The setting of legendary author George Orwell’s famous novel, Burmese Days, is the fictional town of Kyauktada, which lies on Myanmar’s greatest river, the Ayeyarwady. In his story, Orwell portrays life in a remote 1920s town ruled over by the British Colonial authorities as well as the local Burmese military officials.
In truth, Kyauktada was not entirely fictional. Orwell served five years in Myanmar (then called Burma) as an officer in the Indian Imperial Police force. Two of these years (1926-1927) were spent in a district named Katha, and like the Burmese Days town of Kyauktada, was only reachable by river or a day’s train ride away.
The similarities did not end there – both towns were at the heart of the teak wood logging industry (the story’s main character, Flory, is a logger) and even featured buildings with the same name. Today, locations mentioned in the novel, including the police station, town jail, and the famed British Club, are still standing in Katha.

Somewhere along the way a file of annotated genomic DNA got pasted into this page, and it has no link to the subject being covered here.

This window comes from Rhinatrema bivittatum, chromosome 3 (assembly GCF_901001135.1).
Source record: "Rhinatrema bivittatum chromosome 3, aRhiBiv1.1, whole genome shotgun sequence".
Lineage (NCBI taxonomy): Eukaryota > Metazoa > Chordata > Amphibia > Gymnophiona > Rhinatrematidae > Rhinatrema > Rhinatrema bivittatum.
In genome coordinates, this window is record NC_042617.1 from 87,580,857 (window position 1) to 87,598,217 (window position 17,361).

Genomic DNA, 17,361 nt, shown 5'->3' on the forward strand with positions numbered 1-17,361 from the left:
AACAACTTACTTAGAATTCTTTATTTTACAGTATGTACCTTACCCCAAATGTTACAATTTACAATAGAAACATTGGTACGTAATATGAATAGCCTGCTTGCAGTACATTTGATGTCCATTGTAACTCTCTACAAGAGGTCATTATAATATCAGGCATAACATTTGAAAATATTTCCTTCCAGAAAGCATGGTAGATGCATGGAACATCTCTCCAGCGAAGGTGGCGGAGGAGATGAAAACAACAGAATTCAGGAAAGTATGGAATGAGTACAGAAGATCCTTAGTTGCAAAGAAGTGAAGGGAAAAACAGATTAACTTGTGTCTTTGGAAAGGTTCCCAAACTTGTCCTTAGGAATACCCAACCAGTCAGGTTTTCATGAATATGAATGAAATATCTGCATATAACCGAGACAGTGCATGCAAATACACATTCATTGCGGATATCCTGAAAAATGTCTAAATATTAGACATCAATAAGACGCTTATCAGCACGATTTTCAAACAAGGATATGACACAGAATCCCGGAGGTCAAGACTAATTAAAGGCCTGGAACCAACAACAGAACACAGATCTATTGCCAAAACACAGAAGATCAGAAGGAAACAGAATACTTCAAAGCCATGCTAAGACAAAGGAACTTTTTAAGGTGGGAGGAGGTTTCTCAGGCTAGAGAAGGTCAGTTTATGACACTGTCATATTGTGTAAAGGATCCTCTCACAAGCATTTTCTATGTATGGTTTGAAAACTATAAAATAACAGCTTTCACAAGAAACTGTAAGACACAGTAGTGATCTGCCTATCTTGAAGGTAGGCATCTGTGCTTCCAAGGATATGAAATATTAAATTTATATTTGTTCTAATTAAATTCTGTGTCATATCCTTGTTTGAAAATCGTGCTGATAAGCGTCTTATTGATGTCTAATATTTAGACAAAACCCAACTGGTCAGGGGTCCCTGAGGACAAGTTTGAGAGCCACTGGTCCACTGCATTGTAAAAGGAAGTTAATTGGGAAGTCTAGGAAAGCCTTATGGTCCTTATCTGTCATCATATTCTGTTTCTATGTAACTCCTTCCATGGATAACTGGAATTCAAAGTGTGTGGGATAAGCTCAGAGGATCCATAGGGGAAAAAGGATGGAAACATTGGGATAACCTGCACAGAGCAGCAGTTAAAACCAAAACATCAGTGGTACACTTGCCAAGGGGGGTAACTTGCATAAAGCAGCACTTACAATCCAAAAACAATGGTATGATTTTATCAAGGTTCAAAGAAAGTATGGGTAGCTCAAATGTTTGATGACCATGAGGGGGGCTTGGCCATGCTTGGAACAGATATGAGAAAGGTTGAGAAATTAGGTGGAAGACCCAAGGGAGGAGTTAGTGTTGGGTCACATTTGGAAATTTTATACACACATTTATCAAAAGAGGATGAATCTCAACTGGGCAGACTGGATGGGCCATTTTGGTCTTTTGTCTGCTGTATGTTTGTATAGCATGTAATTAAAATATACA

Orwell had started writing about Katha’s fictional counterpart just a year following his departure in 1928, and the novel was later published in 1934 to critical acclaim. And nearly 80 years after its release, the novel was chosen for the 2012 Burma National Literature Award’s “informative literature” (translation), the highest literary award in Burma.
Discover Katha with Heritage Line
Passengers on our 8-day/7-night Upper Ayeyarwady cruise have the opportunity to visit George Orwell’s residence as well as other British Colonial structures from this historical setting, with interesting insights from a local Katha guide.